Industry groups have welcomed the NSW Government’s Net Zero Plan which will deliver a 35% cut in emissions by 2030 compared to 2005 levels.
The implementation of the Net Zero Plan, together with the NSW Electricity Strategy, will result in more than $11.6 billion of new investment for NSW, including $7 billion in regional NSW.
NSW Energy and Environment Minister, Matt Kean, said it will support the creation of almost 2,400 new jobs including 1,700 jobs in regional areas.
Highlights of the plan include $450 million over 10 years to support an Emissions Intensity Reduction Program which includes rolling out cutting edge low carbon technologies in sectors where its harder to reduce emissions.
Kean said there will be more funding for Energy Efficiency Programs to help businesses modernise their plants and update equipment.
Other measures include strategic investments in hydrogen, the expansion of building rating programs and reducing embodied carbon in building products.
Energy Efficiency Council (EEC) CEO, Luke Menzel, said Kean has thrown down the gauntlet to his ministerial colleagues around the country.
“Every Australian state has set a goal of hitting net zero emissions by 2050. However, the NSW Government is the first with a detailed plan for what they are going to do, right now, to begin driving this economic transformation,” Menzel said.
He said the Government’s plan did two crucial things.
“In the short term, it scales up deployment of cost-effective technology that immediately cuts carbon and energy costs for families and businesses,” Menzel said.
“However, it also has an eye to the future, supporting industry to gain experience with new ways of operating – like electrifying manufacturing processes – that will become crucial to emissions reduction efforts later this decade.”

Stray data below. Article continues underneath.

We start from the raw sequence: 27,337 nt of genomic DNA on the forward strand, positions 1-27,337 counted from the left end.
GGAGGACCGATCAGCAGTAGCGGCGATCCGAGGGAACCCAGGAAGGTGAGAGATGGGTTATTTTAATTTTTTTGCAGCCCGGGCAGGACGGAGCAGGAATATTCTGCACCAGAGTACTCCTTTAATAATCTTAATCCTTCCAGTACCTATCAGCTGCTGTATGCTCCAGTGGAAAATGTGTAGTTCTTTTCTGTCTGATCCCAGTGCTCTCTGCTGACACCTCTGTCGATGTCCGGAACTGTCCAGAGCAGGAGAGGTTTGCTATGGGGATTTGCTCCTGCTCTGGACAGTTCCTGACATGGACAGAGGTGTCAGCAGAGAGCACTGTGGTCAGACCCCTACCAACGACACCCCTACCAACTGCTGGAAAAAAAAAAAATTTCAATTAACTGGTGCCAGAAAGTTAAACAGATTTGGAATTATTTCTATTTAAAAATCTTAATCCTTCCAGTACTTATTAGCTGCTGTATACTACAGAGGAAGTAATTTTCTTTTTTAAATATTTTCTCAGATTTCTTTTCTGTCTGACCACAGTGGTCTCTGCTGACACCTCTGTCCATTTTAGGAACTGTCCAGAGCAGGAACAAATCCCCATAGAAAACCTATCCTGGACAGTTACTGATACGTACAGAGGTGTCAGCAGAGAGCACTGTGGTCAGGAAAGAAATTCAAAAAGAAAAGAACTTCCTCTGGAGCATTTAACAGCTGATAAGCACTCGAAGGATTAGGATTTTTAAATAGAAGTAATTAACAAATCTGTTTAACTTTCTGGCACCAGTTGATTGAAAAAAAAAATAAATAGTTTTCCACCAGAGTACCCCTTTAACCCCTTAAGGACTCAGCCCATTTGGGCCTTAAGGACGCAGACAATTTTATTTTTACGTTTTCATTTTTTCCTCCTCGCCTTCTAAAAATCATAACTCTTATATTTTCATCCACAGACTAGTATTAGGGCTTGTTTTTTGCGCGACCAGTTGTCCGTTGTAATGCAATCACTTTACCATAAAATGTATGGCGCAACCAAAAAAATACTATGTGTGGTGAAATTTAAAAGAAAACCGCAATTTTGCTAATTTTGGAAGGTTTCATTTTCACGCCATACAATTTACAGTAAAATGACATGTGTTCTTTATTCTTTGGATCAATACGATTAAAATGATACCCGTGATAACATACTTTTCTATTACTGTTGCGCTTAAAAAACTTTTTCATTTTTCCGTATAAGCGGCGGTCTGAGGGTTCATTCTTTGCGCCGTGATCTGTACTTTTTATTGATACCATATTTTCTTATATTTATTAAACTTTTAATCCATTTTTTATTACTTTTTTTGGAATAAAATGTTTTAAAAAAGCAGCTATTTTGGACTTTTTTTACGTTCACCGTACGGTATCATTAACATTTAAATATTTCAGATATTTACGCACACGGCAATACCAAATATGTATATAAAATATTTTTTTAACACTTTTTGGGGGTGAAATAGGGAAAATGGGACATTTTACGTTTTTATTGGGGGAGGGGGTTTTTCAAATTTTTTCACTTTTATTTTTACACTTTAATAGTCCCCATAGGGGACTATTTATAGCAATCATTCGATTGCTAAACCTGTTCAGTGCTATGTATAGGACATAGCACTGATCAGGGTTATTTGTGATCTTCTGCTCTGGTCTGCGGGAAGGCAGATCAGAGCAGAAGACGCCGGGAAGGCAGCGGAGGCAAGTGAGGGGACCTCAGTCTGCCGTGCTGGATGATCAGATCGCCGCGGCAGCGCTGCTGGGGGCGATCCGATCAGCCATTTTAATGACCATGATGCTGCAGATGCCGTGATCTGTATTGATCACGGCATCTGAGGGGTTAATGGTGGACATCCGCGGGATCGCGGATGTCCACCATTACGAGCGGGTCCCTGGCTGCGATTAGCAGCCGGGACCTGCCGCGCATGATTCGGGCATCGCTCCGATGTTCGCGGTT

Green Building Council of Australia CEO, Davina Rooney, said it is a positive, forward looking plan that brings businesses and consumers on the net-zero journey by seeking to capture the jobs and investment opportunities ahead.
“An explicit focus on buildings reflects the considerable opportunity highlighted through this sector: to take advantage of existing technologies while increasing business productivity and driving down energy costs for households,” Rooney said.
“Our Green Star for New Buildings rating tool, soon to be released under the Green Star Future Focus Program provides a roadmap for buildings to realise the government’s commitments under this net-zero plan.”
The Australian Sustainable Built Environment Council (ASBEC) executive director, Suzanne Toumbourou, said the plan offers a bright vision amid the current pall.
She said the NSW Government has recognised the importance of the built environment in reaching a bold emissions target, by prioritising measures such as the NABERS rating scheme.
The government will expand the scheme to major building types including schools, retirement living, industrial warehouses, retail tenancies, and supermarkets.
The NSW government will also embed sustainable building material standards and targets into the design and construction of major publicly funded infrastructure projects.